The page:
Madision Borkman 2022 NCA Scholarship
Madison Borkman, Spring Creek, Nevada
2022 NCA Scholarship Recipient

Madison recently graduated from Spring Creek High School and will be attending Ranger College later this fall in Texas to pursue an associate degree in Agriculture Business/Finance. She has been actively engaged in several organizations throughout her high school career including FFA, the Nevada State High School Rodeo Association, and 4-H. After completing her associate degree, Madison plans to transfer to a 4-year university to earn her bachelor’s degree and hopes to pursue a career in agricultural loan lending.

Cattlemen vs. Meat Packers

by Madison Borkman

In the world today, our fellow Cattlemen are facing a great problem. That issue is the difference in profit that they make off their beef versus the amount that the meat packers make. To simply break that down; the ranchers are receiving a small profit for their well grown beef, and the packing companies are selling it to consumers at a skyrocketing price. In fact, Mary Hennigan writes in an article for The Counter, "according to the U.S. Department of Agriculture, the gap between the retail price for beef and the price producers receive is the largest it's ever been". The longer than this continues, the harder it will be for ranchers to keep raising beef. This will also have consumers struggling to find beef in stores, and if they do, paying an outrageous price for it. To put this all into perspective, the major beef packing companies have had an increase in profit of anywhere between 34% and 66% from 2010 to 2020. On the other hand, ranchers have had a great decrease in profit by about 10%.  

You may be wondering why this is all happening? Some say that there's not enough capacity, or the number of slaughterhouses to process the amount of beef that is produced. In order to try to solve this problem, "Agriculture Secretary Tom Vilsack announced the USDA would spend half a billion dollars to encourage building more meatpacking plants closer to producers" according to the Associated Press. Although this is a great step towards saving our farmers and the beef market, the process will take time. This long-awaited solution will only help some. More steps are needed to be taken in order to completely fix this issue.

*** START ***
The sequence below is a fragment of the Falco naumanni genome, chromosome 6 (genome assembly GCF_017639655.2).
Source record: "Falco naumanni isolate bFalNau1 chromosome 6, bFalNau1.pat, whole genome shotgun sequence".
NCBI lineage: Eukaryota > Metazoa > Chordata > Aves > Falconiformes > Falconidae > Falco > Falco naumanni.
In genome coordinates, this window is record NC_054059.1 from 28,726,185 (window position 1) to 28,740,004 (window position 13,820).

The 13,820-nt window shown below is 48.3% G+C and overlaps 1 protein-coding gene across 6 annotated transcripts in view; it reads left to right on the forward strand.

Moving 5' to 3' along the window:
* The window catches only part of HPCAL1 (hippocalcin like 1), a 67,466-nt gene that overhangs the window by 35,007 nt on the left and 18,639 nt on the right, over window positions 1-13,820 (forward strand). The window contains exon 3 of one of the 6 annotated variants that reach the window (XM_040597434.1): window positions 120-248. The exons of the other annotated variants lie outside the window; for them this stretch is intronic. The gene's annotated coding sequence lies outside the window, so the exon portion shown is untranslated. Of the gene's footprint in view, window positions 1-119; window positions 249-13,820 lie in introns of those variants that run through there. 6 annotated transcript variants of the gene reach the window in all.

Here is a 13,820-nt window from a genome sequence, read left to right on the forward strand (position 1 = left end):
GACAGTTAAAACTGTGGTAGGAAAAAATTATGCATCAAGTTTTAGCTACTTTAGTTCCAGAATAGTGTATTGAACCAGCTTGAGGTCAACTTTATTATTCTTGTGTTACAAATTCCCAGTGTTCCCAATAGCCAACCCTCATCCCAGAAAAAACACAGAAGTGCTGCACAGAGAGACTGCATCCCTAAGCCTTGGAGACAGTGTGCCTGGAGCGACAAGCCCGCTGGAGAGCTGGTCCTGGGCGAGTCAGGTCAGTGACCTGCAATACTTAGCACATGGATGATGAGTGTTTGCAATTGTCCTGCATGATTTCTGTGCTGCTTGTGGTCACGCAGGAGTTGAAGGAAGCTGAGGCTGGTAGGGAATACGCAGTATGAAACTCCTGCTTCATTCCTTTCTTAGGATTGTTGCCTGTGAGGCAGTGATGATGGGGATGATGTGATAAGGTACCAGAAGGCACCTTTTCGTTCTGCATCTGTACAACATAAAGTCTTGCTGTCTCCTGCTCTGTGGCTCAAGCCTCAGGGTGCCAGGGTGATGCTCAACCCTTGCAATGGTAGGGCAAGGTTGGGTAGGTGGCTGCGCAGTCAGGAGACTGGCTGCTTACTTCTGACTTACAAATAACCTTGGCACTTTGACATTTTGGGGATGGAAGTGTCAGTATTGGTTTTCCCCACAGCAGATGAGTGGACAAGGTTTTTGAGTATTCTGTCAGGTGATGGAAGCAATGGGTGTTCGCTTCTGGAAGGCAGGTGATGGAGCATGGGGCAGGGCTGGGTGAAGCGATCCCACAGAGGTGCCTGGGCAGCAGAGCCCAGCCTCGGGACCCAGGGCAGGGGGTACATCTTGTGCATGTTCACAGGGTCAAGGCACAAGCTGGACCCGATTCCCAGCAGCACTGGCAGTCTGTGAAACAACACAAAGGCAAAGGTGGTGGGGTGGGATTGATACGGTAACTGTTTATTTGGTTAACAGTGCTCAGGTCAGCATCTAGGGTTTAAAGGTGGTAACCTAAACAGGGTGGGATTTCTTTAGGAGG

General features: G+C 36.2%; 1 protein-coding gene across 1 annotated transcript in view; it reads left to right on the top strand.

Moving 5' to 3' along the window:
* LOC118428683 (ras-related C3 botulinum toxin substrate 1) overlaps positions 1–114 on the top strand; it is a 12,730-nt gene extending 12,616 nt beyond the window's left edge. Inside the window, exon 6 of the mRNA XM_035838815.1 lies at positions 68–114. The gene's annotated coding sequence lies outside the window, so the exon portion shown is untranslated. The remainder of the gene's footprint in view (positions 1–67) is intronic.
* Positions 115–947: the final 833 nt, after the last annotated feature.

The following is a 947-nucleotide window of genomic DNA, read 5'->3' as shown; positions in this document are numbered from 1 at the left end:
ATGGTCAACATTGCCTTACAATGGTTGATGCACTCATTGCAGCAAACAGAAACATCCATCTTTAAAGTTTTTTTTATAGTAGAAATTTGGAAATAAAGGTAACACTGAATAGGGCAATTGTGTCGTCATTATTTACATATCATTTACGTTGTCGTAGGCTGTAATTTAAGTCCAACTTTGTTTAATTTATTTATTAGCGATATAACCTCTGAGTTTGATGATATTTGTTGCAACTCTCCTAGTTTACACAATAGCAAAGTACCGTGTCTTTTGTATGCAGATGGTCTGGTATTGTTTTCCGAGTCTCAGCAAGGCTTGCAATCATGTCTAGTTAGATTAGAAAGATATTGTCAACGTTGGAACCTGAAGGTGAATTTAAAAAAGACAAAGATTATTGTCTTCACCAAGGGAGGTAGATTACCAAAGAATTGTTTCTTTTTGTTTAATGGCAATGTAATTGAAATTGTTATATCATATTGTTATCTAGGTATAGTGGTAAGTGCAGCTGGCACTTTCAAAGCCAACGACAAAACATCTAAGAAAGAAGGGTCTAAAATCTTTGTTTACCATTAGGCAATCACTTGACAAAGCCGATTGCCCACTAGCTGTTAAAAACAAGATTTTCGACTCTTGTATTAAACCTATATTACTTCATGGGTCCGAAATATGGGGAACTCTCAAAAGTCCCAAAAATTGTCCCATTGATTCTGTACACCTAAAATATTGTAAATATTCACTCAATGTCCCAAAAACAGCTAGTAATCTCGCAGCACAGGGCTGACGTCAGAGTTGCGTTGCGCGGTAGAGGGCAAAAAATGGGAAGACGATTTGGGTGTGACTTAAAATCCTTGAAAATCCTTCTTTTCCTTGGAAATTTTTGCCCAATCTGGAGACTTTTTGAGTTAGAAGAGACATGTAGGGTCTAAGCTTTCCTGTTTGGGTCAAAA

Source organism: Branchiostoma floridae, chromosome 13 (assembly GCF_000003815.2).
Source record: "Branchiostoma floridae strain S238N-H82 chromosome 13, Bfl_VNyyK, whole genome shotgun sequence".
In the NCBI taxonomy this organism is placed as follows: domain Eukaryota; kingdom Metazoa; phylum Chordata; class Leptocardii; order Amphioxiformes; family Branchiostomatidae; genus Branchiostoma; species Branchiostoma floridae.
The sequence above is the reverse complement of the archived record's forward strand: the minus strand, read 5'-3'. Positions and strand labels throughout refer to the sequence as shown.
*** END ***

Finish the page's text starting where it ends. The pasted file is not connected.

Another way that the Senate and the USDA are attempting to even the playing field is by making meat packers negotiate prices weekly. Typically, a formula contract is used by packers. The formula contract ensures that the packers will be taken care of, but farmers are made unaware of what they will be paid for their cattle. Therefore, this negotiation of prices is supposed to create higher bidding and more profit for the producer. 

According to an article from Beef Magazine, "a band of Midwest feeders and ranchers have taken the radical step of buying a piece of the packing". In addition to this, "USPB gained a stake in the packing industry through a joint venture with Farmland Industries. The agreement allows them to purchase up to half of Farmland's National Beef Packing Co., the smallest of the Big Four packers." This will allow the producers to have a leg in the packing industry. Vertical Integration has also been introduced in the industry of ranching, feeding, and meat packing. Vertical integration allows the different segments to work together on the problem of demand. The process is done under corporate management. Beef Magazine also states that "vertical integration is 'from the bottom up,' says Hunt. That means producers control their own destiny through ownership". 

Consumers are also affected by the beef market, but in different ways. Many think that the beef prices are so high because of the demand for it. This is not specifically true. Most do not know that the beef industry is actually experiencing an overproduction. Packing companies and slaughterhouses cannot keep up with the amount of beef that is produced. Expectedly, when beef prices are low, consumers purchase more. Yet, when they are high, they buy less. For example, an article from Farm Progress tells us that "The July-September 2021 quarter saw 6.0% lower per capita beef consumption than during the same three months in 2020, and inflation-adjusted retail beef prices rose 5.9%". In my opinion, if the high beef prices continue, people will only buy small amounts if any. Therefore, producers will eventually discontinue the growth of beef. So, some day consumers may have a hard time even finding beef in stores. 

For more information, I spoke with a friend of mine who raises beef and has experienced this firsthand. He states, "There is not enough room in slaughterhouses to accompany the beef that's produced. So we have a hard time getting any money for our cows. We end up spending more on them than we make. Now that beef is so expensive in the stores, people aren't buying as much. This causes overproduction in the industry" (Roderick). 

 This problem is making it hard for ranchers everywhere to continue producing beef. Consequently, these people will have a big loss in income and will have to find a new way to make ends meet. It is sad to see the people around us going through these tough times which they cannot control. The packing companies truly have all of the control. They know that ranchers will take a very low amount for their beef just to get them sold.

To conclude, beef producers are forced to take a low price for their cattle. While meat packers are making an outrageous amount of profit. The cost of beef in stores has risen tremendously, causing consumers not to purchase it. On the positive side of things, the USDA, and others, are taking steps to even things for the segments of the industry. Yet, this process will take a great time to solve the problem